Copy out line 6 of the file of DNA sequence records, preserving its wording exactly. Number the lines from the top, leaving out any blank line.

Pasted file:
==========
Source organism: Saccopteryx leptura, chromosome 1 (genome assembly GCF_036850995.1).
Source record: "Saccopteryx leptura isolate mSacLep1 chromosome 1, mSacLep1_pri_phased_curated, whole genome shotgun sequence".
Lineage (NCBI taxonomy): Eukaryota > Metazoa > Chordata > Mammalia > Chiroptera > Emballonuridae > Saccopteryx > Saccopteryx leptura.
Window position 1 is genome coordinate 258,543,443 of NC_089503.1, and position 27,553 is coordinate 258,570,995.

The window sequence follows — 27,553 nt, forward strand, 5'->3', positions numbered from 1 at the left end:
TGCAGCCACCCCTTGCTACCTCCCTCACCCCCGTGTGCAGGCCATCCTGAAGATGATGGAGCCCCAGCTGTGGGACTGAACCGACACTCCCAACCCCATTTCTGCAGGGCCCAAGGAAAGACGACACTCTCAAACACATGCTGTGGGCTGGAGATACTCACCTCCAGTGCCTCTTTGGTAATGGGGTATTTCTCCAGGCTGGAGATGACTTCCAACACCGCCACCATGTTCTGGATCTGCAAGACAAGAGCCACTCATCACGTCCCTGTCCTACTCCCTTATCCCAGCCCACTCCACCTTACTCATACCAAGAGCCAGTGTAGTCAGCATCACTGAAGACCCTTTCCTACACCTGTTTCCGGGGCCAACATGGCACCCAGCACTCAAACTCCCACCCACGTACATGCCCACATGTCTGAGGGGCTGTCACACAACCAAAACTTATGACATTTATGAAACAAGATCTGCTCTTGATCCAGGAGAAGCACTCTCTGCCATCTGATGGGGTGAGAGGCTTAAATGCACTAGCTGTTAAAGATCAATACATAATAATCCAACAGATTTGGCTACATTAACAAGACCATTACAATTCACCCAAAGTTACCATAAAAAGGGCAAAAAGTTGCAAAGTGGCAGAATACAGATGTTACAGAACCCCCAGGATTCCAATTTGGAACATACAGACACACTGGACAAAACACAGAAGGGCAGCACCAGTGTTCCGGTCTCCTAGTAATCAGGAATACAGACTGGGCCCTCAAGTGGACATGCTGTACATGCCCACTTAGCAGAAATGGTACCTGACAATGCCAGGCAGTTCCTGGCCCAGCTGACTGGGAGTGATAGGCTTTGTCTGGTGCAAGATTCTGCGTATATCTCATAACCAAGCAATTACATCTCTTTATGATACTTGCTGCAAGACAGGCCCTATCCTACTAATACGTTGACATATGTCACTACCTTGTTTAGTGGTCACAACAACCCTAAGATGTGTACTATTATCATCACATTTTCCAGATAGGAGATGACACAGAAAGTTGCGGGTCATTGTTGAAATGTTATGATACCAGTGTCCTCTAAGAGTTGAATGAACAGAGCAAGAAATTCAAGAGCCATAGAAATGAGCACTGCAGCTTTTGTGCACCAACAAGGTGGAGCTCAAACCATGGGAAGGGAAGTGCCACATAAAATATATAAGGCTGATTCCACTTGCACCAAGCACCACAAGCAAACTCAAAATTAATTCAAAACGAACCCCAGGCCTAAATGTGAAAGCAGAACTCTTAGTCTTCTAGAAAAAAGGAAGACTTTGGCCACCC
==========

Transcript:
TGCAGCCACCCCTTGCTACCTCCCTCACCCCCGTGTGCAGGCCATCCTGAAGATGATGGAGCCCCAGCTGTGGGACTGAACCGACACTCCCAACCCCATTTCTGCAGGGCCCAAGGAAAGACGACACTCTCAAACACATGCTGTGGGCTGGAGATACTCACCTCCAGTGCCTCTTTGGTAATGGGGTATTTCTCCAGGCTGGAGATGACTTCCAACACCGCCACCATGTTCTGGATCTGCAAGACAAGAGCCACTCATCACGTCCCTGTCCTACTCCCTTATCCCAGCCCACTCCACCTTACTCATACCAAGAGCCAGTGTAGTCAGCATCACTGAAGACCCTTTCCTACACCTGTTTCCGGGGCCAACATGGCACCCAGCACTCAAACTCCCACCCACGTACATGCCCACATGTCTGAGGGGCTGTCACACAACCAAAACTTATGACATTTATGAAACAAGATCTGCTCTTGATCCAGGAGAAGCACTCTCTGCCATCTGATGGGGTGAGAGGCTTAAATGCACTAGCTGTTAAAGATCAATACATAATAATCCAACAGATTTGGCTACATTAACAAGACCATTACAATTCACCCAAAGTTACCATAAAAAGGGCAAAAAGTTGCAAAGTGGCAGAATACAGATGTTACAGAACCCCCAGGATTCCAATTTGGAACATACAGACACACTGGACAAAACACAGAAGGGCAGCACCAGTGTTCCGGTCTCCTAGTAATCAGGAATACAGACTGGGCCCTCAAGTGGACATGCTGTACATGCCCACTTAGCAGAAATGGTACCTGACAATGCCAGGCAGTTCCTGGCCCAGCTGACTGGGAGTGATAGGCTTTGTCTGGTGCAAGATTCTGCGTATATCTCATAACCAAGCAATTACATCTCTTTATGATACTTGCTGCAAGACAGGCCCTATCCTACTAATACGTTGACATATGTCACTACCTTGTTTAGTGGTCACAACAACCCTAAGATGTGTACTATTATCATCACATTTTCCAGATAGGAGATGACACAGAAAGTTGCGGGTCATTGTTGAAATGTTATGATACCAGTGTCCTCTAAGAGTTGAATGAACAGAGCAAGAAATTCAAGAGCCATAGAAATGAGCACTGCAGCTTTTGTGCACCAACAAGGTGGAGCTCAAACCATGGGAAGGGAAGTGCCACATAAAATATATAAGGCTGATTCCACTTGCACCAAGCACCACAAGCAAACTCAAAATTAATTCAAAACGAACCCCAGGCCTAAATGTGAAAGCAGAACTCTTAGTCTTCTAGAAAAAAGGAAGACTTTGGCCACCC